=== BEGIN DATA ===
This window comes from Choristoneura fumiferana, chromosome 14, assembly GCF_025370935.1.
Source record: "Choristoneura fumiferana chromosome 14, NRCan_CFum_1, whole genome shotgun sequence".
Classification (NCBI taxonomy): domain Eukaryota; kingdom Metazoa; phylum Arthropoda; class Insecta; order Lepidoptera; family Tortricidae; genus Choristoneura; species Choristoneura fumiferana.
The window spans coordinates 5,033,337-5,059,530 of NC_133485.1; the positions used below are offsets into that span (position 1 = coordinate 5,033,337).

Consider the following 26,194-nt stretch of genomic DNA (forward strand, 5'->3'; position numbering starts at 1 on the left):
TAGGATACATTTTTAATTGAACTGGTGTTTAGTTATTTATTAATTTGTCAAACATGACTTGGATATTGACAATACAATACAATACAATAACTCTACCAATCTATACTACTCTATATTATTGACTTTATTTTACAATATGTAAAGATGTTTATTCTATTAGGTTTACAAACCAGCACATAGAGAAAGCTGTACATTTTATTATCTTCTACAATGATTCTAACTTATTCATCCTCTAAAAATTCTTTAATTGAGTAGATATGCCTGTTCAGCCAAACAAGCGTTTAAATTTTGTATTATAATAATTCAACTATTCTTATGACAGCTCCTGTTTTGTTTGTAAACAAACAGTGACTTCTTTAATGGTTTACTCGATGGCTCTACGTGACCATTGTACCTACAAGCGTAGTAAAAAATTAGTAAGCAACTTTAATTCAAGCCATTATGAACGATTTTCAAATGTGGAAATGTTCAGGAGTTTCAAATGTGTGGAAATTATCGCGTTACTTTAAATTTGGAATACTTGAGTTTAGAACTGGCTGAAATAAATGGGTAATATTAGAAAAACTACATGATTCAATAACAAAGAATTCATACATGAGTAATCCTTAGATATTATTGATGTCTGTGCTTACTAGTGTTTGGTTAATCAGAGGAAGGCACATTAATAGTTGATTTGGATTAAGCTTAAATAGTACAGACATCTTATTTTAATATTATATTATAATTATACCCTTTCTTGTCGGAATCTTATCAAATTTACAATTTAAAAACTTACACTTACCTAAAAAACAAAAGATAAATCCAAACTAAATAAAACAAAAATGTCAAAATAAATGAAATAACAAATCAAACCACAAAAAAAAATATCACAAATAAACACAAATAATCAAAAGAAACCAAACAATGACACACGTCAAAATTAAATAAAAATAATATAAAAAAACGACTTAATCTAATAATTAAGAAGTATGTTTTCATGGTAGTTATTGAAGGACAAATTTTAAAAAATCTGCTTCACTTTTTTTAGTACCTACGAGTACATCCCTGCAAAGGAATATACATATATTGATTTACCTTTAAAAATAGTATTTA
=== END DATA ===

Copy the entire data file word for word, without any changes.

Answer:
This window comes from Choristoneura fumiferana, chromosome 14, assembly GCF_025370935.1.
Source record: "Choristoneura fumiferana chromosome 14, NRCan_CFum_1, whole genome shotgun sequence".
Classification (NCBI taxonomy): domain Eukaryota; kingdom Metazoa; phylum Arthropoda; class Insecta; order Lepidoptera; family Tortricidae; genus Choristoneura; species Choristoneura fumiferana.
The window spans coordinates 5,033,337-5,059,530 of NC_133485.1; the positions used below are offsets into that span (position 1 = coordinate 5,033,337).

Consider the following 26,194-nt stretch of genomic DNA (forward strand, 5'->3'; position numbering starts at 1 on the left):
TAGGATACATTTTTAATTGAACTGGTGTTTAGTTATTTATTAATTTGTCAAACATGACTTGGATATTGACAATACAATACAATACAATAACTCTACCAATCTATACTACTCTATATTATTGACTTTATTTTACAATATGTAAAGATGTTTATTCTATTAGGTTTACAAACCAGCACATAGAGAAAGCTGTACATTTTATTATCTTCTACAATGATTCTAACTTATTCATCCTCTAAAAATTCTTTAATTGAGTAGATATGCCTGTTCAGCCAAACAAGCGTTTAAATTTTGTATTATAATAATTCAACTATTCTTATGACAGCTCCTGTTTTGTTTGTAAACAAACAGTGACTTCTTTAATGGTTTACTCGATGGCTCTACGTGACCATTGTACCTACAAGCGTAGTAAAAAATTAGTAAGCAACTTTAATTCAAGCCATTATGAACGATTTTCAAATGTGGAAATGTTCAGGAGTTTCAAATGTGTGGAAATTATCGCGTTACTTTAAATTTGGAATACTTGAGTTTAGAACTGGCTGAAATAAATGGGTAATATTAGAAAAACTACATGATTCAATAACAAAGAATTCATACATGAGTAATCCTTAGATATTATTGATGTCTGTGCTTACTAGTGTTTGGTTAATCAGAGGAAGGCACATTAATAGTTGATTTGGATTAAGCTTAAATAGTACAGACATCTTATTTTAATATTATATTATAATTATACCCTTTCTTGTCGGAATCTTATCAAATTTACAATTTAAAAACTTACACTTACCTAAAAAACAAAAGATAAATCCAAACTAAATAAAACAAAAATGTCAAAATAAATGAAATAACAAATCAAACCACAAAAAAAAATATCACAAATAAACACAAATAATCAAAAGAAACCAAACAATGACACACGTCAAAATTAAATAAAAATAATATAAAAAAACGACTTAATCTAATAATTAAGAAGTATGTTTTCATGGTAGTTATTGAAGGACAAATTTTAAAAAATCTGCTTCACTTTTTTTAGTACCTACGAGTACATCCCTGCAAAGGAATATACATATATTGATTTACCTTTAAAAATAGTATTTA